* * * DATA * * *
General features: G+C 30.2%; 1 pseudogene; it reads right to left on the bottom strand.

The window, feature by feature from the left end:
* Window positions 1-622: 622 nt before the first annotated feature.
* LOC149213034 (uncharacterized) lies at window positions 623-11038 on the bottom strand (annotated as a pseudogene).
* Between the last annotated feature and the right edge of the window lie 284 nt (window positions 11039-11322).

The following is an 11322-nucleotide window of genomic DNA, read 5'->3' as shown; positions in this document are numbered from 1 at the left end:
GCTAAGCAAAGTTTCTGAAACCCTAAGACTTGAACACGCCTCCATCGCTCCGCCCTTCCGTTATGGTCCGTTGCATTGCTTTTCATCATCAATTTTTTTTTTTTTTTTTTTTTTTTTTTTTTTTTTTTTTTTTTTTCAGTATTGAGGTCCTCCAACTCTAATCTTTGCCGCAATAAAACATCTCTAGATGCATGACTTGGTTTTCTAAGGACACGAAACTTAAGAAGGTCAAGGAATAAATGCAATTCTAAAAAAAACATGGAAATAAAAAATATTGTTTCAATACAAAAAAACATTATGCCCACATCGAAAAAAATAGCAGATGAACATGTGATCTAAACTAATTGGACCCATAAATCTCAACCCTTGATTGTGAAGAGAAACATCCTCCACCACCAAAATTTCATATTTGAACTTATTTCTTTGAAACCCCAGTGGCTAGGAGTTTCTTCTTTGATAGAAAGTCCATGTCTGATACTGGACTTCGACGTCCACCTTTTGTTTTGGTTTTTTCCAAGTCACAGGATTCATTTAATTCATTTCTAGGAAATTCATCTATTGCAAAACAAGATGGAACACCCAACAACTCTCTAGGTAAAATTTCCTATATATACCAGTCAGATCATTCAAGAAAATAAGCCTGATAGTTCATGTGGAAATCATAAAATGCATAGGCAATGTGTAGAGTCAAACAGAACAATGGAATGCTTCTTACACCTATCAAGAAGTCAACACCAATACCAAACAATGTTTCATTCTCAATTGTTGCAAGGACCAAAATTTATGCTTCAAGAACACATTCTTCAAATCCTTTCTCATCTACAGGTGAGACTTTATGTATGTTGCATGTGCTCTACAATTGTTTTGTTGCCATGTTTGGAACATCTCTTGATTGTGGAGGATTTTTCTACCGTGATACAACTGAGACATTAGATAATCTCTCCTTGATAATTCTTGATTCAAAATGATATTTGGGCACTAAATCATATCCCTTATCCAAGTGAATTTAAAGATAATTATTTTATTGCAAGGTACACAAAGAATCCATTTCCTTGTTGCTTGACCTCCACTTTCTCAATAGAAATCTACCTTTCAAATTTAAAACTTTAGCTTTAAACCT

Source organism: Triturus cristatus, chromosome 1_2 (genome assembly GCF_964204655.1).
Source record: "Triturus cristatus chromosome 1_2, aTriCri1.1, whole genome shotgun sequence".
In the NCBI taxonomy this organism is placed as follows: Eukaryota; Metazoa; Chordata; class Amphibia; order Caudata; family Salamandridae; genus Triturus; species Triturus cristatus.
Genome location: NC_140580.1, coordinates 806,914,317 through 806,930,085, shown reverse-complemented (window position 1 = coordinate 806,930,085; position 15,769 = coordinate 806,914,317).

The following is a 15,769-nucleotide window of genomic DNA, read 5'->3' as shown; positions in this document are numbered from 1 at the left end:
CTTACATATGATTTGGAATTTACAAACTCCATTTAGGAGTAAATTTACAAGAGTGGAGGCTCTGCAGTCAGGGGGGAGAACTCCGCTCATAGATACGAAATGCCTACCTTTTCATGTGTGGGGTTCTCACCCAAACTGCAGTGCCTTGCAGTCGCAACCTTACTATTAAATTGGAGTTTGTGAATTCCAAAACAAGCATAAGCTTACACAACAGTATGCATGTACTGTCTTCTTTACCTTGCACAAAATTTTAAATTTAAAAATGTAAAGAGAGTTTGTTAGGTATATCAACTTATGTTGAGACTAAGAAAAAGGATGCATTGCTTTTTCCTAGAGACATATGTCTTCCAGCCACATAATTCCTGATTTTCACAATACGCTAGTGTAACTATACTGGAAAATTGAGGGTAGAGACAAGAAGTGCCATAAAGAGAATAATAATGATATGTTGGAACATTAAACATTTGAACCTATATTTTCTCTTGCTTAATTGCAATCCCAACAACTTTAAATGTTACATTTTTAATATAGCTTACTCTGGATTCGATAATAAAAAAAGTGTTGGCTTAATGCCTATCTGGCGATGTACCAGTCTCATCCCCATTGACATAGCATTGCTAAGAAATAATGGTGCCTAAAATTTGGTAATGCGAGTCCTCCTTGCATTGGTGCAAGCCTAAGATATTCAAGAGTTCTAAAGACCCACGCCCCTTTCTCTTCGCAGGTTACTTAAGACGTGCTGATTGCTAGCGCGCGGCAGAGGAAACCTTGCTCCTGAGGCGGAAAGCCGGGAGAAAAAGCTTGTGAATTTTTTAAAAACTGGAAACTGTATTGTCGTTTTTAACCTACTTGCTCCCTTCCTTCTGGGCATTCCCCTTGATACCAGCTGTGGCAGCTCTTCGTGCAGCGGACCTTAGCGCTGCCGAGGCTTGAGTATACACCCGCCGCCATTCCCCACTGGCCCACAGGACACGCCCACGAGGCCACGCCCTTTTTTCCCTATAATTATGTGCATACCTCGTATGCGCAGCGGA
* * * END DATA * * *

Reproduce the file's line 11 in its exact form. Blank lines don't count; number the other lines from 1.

Genome location: NC_140580.1, coordinates 806,914,317 through 806,930,085, shown reverse-complemented (window position 1 = coordinate 806,930,085; position 15,769 = coordinate 806,914,317).